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Libraries Find New Ways To Serve The American Public; Questions Surround The Future Of Struggling Retailers; Private Tour Of The Louvre

Aired April 15, 2020 - 04:00:00   ET

THIS IS A RUSH TRANSCRIPT. THIS COPY MAY NOT BE IN ITS FINAL FORM AND MAY BE UPDATED.


CARL AZUZ, CNN 10 ANCHOR: Hi, I`m Carl Azuz. We`re going to the library today on CNN 10. But Carl, you might be thinking, the library`s closed.

Yes, but some are still open to the idea of helping others and we`re going to show you how.

As far as reopening businesses to the public goes, a handful of U.S. states are now drawing up plans to do that. Places that are seeing coronavirus

cases and deaths level out or even decrease want to get people back to work and restart the engine of commerce. But as Texas Governor Greg Abbott puts

it, it`s not going to be an everyone is open all at once situation. Slow, steady and planned are the ways governors want to go about this.

We told you how Wuhan, China, the first city where the COVID-19 outbreak was reported, lifted its lockdown last week. In Italy, the lockdown is

still in place but a small number of businesses were allowed to reopen on a trial basis starting Tuesday and these are businesses that are considered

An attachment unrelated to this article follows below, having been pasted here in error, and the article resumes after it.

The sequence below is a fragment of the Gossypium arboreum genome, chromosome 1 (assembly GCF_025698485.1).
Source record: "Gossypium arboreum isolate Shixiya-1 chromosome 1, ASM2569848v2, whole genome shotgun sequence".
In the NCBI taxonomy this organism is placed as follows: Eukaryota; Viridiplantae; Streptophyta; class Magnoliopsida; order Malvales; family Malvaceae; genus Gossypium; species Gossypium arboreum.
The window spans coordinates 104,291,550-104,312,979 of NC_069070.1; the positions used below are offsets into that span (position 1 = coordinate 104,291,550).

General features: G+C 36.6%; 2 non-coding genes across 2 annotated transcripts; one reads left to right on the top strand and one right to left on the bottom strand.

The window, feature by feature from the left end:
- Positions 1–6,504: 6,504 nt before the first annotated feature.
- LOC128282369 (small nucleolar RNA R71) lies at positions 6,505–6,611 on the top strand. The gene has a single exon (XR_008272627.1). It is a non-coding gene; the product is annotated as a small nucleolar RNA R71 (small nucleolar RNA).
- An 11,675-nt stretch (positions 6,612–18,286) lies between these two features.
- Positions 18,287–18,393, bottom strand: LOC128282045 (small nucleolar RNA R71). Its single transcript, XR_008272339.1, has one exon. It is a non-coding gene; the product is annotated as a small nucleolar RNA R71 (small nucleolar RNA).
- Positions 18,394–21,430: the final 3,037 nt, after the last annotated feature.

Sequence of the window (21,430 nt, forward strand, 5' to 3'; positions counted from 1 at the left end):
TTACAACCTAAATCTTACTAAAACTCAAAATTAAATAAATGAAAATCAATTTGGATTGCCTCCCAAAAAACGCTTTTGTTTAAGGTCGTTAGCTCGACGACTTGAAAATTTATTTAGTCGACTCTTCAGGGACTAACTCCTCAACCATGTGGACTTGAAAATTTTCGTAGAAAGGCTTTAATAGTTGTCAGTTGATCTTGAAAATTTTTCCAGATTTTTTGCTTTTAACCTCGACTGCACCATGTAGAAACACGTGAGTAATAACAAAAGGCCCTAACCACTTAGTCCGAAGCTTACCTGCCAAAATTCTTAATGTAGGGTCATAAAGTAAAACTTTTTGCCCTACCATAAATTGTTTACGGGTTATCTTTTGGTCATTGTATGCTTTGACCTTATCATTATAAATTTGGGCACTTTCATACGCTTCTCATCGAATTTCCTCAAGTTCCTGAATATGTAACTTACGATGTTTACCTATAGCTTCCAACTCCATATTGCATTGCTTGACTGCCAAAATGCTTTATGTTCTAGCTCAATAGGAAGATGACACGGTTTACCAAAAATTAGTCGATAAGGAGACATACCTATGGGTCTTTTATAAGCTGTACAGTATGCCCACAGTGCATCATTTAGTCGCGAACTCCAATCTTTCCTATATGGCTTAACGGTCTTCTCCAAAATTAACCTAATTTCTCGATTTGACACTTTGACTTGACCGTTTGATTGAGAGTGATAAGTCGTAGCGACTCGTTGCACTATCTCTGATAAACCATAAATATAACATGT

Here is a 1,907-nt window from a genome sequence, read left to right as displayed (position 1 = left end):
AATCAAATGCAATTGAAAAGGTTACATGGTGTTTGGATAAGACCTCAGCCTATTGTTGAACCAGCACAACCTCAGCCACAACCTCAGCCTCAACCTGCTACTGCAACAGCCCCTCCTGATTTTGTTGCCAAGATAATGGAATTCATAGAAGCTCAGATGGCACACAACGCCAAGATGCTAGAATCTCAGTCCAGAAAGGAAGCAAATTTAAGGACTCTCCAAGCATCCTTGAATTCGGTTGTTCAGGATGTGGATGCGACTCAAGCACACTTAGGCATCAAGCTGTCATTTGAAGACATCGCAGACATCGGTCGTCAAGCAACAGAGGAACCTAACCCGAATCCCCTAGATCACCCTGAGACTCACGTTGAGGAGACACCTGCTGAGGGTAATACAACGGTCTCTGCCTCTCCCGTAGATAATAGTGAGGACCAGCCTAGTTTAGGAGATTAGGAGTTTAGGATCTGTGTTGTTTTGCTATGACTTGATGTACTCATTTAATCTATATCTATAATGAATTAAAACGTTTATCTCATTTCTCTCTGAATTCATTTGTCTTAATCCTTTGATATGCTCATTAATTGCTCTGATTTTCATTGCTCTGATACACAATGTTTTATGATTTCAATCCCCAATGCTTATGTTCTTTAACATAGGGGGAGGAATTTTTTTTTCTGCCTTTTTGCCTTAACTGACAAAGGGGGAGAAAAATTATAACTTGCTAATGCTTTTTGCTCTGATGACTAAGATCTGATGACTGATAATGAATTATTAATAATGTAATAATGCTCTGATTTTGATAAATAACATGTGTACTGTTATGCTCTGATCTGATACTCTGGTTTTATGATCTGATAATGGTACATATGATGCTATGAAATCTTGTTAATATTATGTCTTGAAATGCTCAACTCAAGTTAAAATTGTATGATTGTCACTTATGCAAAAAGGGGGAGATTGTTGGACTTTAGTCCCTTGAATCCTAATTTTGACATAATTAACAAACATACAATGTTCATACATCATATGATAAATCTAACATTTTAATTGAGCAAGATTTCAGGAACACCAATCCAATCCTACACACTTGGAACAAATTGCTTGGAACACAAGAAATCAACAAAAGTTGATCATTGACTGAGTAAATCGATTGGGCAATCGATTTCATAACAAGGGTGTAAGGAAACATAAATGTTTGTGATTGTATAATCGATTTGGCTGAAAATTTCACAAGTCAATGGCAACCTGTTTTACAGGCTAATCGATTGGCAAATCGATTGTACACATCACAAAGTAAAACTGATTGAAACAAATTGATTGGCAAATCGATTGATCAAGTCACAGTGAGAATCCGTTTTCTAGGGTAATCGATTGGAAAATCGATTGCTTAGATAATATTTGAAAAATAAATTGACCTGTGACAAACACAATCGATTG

non-essential like bookstores and children`s clothing stores.

Pharmacies and grocery stores are considered essential and have been allowed to stay open during the lockdown. In Spain, around the capital of

Madrid, an estimated 300,000 non-essential workers including some in construction have gotten back to work.

But it`s a different story in France which is extending its restrictions and keeping its borders closed for another month and in India where

coronavirus cases continue to increase, the nationwide lockdown has been extended until May 3rd. Most of the American public is under stay-at-home

orders. This means not being able to go to the library, though many of them are offering books, shows and movies online. But even with their physical

doors closed, they`re still providing a valuable service.

(BEGIN VIDEO CLIP)

UNIDENTIFIED MALE: Vi Ha, manager of the L.A. Central Library`s Octavia Labs for Do-It-Yourself Projects, was ready to shutdown due to the

coronavirus pandemic and then --

VI HA, MANAGER, L.A. CENTRAL LIBRARY`S OCTAVIA LABS: We got an email right as we were closing from a doctor and saying can you make PPE.

UNIDENTIFIED MALE: PPE or personal protective equipment. Vi Ha and her team said yes, partnered with a non-profit called LACY (ph) which develops clean

technologies to make functional face shields. They started with a shipment of 70.

HA: We added foam for comfort. Plastic for it to stay on and what`s nice about this version that it folds all the way to the top and also covers

from droplets entering through the eyes from the top.

UNIDENTIFIED MALE: PPE are popping out of libraries 3-D printers across the country. At the University of Utah, library staff tapped campus brain power